The heat of early summer and smoke from forest fires in late summer did not dampen optimism for this year’s apple harvest.
Local growers and officials from the Washington State Tree Fruit Association say the harvest of early varieties such as Galas and Honeycrisps is a little lighter than in 2019, but surprisingly good given the weather and wildfires.
“For us it’s going well… we’re actually kind of ahead of the game,” said Rob Valicoff of Valicoff Family Farms in Wapato. “Surprisingly, the heat and the weather didn’t affect us too much.
Barrett Orchards finished picking Honeycrisps and a few first Fujis before taking a mid-month hiatus, owner Mark Barrett said. Cosmic Crisp and other varieties will then be picked.
In early August, the Washington State Tree Fruit Association predicted a statewide apple harvest in 2021 of just under 125 million 40-pound cans. This represents an increase of 2.3% from the 2020 apple harvest of 122 million boxes, but would be lower than the 2019 harvest of 134.5 million boxes.
Tim Kovis, the association’s communications director, said early harvest reports appear to support the 2021 forecast.
“Members told us that the early varieties (Gala, Honeycrisp) are a bit lighter than expected,” Kovis said.
“Some years the early varieties are a bit light and the late varieties (such as Red Delicious, Granny Smith and Cosmic Crisp) are a bit heavier. So we’ll have to wait and see.
Valicoff echoed Kovis’ prediction for later apple varieties, in part because the triple-digit heat of late June and early July occurred earlier in their growing season.
He reported that the early harvested Gala and Honeycrisp varieties were “about 10% light” in his lower valley orchards, but predicted that the harvests of Golden Delicious, Granny Smith and Cosmic Crisp would be about the same as the last year, with the Pink Lady harvest. »Probably a little more.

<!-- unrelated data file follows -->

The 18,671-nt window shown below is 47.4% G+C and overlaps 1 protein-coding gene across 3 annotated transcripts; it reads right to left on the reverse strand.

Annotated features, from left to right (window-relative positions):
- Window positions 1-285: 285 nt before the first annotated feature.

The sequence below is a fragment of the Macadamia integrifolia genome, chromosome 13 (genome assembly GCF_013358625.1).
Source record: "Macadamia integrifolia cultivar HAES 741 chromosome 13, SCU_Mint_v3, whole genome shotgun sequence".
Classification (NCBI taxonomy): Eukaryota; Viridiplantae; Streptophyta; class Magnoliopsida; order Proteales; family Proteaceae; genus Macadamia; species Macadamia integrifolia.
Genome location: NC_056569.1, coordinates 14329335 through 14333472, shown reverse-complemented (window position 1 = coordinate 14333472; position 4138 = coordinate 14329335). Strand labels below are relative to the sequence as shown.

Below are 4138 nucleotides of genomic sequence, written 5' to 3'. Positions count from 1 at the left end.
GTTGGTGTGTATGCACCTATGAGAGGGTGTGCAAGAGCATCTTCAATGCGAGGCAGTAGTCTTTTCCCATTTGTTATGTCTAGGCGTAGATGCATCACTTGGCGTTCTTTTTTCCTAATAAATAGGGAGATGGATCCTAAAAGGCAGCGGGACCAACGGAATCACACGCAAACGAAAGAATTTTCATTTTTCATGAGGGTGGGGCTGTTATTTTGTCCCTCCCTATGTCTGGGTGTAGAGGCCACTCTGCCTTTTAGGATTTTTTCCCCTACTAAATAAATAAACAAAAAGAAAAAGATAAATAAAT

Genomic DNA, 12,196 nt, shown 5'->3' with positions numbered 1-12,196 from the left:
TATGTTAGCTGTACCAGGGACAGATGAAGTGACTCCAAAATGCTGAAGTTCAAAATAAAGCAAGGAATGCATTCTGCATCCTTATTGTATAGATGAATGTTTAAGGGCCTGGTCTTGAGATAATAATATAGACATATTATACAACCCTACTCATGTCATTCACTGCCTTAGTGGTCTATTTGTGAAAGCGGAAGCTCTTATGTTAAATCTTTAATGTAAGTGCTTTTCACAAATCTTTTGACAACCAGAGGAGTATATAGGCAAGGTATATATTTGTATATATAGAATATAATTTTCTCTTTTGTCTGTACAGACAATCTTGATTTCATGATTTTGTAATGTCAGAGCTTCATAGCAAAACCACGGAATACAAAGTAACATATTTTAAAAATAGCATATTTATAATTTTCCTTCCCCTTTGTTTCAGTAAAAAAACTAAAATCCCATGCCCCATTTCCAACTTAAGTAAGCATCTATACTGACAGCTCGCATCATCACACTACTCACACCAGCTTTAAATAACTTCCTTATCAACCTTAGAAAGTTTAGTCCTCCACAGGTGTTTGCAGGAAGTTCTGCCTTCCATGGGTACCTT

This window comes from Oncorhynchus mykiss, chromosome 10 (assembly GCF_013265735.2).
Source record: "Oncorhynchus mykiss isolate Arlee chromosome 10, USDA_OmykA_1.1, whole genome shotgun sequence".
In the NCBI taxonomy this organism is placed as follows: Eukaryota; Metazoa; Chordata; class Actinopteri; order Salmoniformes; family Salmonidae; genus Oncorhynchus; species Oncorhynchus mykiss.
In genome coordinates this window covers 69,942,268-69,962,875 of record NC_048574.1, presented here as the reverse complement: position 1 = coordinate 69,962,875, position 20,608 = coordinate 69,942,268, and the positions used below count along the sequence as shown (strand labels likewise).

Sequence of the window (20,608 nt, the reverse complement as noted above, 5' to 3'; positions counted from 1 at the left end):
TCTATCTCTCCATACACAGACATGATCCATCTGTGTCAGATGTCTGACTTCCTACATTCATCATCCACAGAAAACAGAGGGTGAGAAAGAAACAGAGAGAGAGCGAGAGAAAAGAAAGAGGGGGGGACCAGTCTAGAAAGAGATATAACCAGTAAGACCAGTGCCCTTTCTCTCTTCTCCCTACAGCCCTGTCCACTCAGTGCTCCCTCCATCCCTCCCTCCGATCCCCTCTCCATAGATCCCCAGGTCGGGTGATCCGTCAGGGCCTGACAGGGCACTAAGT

Sean Gilbert, along with Gilbert Orchards, reckons it is halfway through the harvest, which he says could be smaller due to the temperatures.
“Yields are down on apples, but the quality looks excellent,” Gilbert said. The heat “played a role in lowering yields, but cooler temperatures more recently have already helped moderate things.”
The Fruit Tree Association’s forecast was released around the same time the Schneider Springs fire started to burn on August 3, triggered by lightning about 18 miles northwest of Naches. The fire caused weeks of poor air quality, which has improved recently.
The impact of the smoky air on the apple harvest remains to be seen, Kovis said.
“An anecdotal issue we’ve heard about is that growers who used shade cloth because of the heat might have to remove it because of the smoke,” Kovis added. “With the amount of smoke we saw last month and the shade cloth, it’s almost two levels of shade.”
Whatever effect it had on apples, the smoke from the wildfires and the poor air quality it produced definitely had an impact on his 15 workers, Barrett said.
“The smoke has been pretty harsh on our employees, in terms of being outside,” he said. “The (Schneider Springs) fire started right at the start of the fishing season, and we had to fix it.”
Poor air quality has forced Barrett Orchards, located just northwest of Yakima, to cut employee hours.
“And we made sure everyone had masks,” Barrett said. “They don’t like working with masks – it’s always been a hard thing to convey to everyone, that it’s good for your health.”
Valicoff did not require its 180 employees to wear masks, but some brought their own, and Valicoff Family Farms had N95 masks available for workers who wanted to wear them.
“We didn’t mandate them… we had a couple days with heavy smoke, but it wasn’t as bad here as elsewhere,” said Valicoff.
This year’s harvest is expected to be led by Galas for the third year in a row, predicts the Fruit Trees Association. Galas are expected to represent 21% of the harvest, followed by Red Delicious (16%), Honeycrisp and Granny Smith (14%) and Fujis (13%).
Cosmic Crisp, a new strain, is expected to account for 3% of the harvest, which would represent a 114% increase from 2020, the association reported.